Animal Farm by George Orwell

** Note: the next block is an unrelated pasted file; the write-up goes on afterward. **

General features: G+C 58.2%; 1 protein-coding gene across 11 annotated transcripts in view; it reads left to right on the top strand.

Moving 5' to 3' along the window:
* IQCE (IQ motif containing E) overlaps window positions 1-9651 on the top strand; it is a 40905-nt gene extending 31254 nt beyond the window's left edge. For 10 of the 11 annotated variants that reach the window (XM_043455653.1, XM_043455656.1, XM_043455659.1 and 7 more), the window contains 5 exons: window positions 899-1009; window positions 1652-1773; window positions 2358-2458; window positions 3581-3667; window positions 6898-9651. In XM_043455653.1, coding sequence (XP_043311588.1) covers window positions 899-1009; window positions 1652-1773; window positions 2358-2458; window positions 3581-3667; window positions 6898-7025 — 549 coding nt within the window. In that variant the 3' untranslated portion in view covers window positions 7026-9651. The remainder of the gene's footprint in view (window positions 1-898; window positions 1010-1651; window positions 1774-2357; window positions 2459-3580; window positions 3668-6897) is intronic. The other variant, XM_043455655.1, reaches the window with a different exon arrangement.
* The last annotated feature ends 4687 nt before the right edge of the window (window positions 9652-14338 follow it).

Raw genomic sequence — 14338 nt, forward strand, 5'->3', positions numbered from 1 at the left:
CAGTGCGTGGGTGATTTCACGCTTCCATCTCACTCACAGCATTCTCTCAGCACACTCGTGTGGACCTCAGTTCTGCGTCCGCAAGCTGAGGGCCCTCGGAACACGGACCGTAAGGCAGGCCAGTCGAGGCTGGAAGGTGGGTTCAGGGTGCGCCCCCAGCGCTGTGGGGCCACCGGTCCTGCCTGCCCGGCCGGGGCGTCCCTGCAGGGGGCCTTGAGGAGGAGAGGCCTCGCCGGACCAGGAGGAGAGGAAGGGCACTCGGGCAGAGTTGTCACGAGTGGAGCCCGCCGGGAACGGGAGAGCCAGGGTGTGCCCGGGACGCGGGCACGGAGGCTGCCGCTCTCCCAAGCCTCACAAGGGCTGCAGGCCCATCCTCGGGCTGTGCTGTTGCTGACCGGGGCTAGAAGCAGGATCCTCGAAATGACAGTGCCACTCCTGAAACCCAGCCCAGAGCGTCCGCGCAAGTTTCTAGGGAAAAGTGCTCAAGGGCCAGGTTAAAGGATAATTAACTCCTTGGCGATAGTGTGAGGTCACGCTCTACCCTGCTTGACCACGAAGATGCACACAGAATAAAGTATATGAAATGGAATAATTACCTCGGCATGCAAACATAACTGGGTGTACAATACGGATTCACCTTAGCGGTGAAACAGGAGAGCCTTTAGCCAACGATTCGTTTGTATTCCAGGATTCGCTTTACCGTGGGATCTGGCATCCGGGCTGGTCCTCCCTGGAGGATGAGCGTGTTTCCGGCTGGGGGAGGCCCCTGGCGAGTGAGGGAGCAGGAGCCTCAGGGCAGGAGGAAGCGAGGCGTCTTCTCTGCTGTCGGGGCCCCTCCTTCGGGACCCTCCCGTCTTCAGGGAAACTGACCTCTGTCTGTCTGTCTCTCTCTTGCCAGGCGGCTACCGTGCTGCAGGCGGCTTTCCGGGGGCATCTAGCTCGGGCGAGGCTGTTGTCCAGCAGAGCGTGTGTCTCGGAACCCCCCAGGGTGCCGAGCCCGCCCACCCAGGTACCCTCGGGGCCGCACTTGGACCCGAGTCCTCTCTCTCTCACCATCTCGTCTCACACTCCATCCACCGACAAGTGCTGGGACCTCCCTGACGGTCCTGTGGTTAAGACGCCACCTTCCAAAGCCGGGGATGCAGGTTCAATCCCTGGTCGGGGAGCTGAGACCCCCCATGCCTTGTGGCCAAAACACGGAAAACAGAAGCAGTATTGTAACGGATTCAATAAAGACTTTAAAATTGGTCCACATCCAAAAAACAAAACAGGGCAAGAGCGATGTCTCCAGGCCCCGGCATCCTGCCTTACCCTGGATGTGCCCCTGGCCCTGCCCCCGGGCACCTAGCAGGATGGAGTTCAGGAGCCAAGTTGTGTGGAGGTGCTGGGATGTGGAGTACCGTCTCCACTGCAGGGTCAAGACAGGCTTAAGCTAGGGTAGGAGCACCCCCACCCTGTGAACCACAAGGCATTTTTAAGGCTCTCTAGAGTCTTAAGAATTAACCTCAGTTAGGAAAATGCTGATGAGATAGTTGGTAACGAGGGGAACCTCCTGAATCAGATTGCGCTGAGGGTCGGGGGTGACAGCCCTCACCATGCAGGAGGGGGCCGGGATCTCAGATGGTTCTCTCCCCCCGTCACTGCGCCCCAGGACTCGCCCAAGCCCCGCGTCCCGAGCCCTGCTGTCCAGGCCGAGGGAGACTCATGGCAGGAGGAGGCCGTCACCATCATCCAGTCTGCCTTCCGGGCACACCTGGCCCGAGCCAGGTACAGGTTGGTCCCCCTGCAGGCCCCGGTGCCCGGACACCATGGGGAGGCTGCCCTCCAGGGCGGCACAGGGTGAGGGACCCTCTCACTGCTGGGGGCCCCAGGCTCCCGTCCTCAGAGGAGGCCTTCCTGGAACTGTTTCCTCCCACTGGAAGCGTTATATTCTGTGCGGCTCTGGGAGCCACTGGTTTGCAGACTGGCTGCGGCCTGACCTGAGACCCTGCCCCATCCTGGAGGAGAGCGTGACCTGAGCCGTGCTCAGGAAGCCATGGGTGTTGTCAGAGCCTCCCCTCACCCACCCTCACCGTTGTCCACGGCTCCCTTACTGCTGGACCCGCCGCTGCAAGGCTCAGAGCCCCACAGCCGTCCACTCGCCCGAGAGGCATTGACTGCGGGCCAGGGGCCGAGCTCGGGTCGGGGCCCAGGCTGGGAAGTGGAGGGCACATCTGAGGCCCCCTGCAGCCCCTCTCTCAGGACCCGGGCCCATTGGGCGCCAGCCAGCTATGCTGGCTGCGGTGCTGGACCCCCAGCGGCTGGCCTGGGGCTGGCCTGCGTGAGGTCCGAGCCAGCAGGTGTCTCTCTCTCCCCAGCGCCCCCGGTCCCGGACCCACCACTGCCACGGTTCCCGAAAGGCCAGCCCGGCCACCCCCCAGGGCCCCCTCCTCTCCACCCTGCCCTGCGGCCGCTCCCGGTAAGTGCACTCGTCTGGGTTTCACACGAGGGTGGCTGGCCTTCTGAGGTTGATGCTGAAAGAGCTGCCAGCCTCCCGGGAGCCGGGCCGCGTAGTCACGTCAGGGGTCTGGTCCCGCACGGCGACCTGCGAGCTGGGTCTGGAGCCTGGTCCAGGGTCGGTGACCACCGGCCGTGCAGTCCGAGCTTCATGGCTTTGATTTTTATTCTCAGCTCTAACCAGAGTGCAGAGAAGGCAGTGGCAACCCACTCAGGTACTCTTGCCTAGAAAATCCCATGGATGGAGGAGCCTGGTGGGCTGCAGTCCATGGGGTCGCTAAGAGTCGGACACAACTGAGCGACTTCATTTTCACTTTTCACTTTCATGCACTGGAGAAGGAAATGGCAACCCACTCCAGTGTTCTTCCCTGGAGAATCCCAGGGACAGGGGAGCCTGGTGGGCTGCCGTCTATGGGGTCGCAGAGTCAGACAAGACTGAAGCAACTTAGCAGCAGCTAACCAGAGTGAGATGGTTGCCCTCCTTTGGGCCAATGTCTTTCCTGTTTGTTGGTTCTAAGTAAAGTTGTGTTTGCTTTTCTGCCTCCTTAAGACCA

Animal Farm by George Orwell is an obvious allegory for the Russian Revolution, do you agree? The reasons that make Animal Farm by George Orwell an obvious allegory for the Russian Revolution is the representation of the characters, places and key events that occur in the text all having a similarity or trait that links them to the people, places and events that occurred as part to the Russian Revolution. Other than just the representation the context and format of the text gives off the idea that it is symbolizing something which is the main concept of the word allegory, to symbolize or represent truths or generalizations by using fictional figures. Over the past decades different personalities have spoken out and stated their opinion about Animal Farm being an allegory; for instance social historian and biographer Julian Symons. The context and format of this text is that of a mature dialogue and setting for mature individuals to understand as they have had an education and would have learnt about these events occurring in real life in the Russian Revolution and the meaning of an allegory. The dialogue used in this text shows that it is not really meant for young people but an older audience by the context. The format shows the chain of events that only an older audience would recognise as being similar to the chain from the Russian Revolution. Some past personalities have spoken out their opinion as to whether or not it truly is a child’s story or really a satirical allegory about the Russian Revolution, one person in particular had this to say ‘George Orwell called Animal Farm a fairy story, and it can be enjoyed simply as a tale about how animals try to take over a farm from men, and find they can’t manage it. Many children read it in this way, siding with the animals against the farmer, saddened that things go wrong because of the nasty pigs, and weeping at the fate of Boxer. Perhaps in another hundred...
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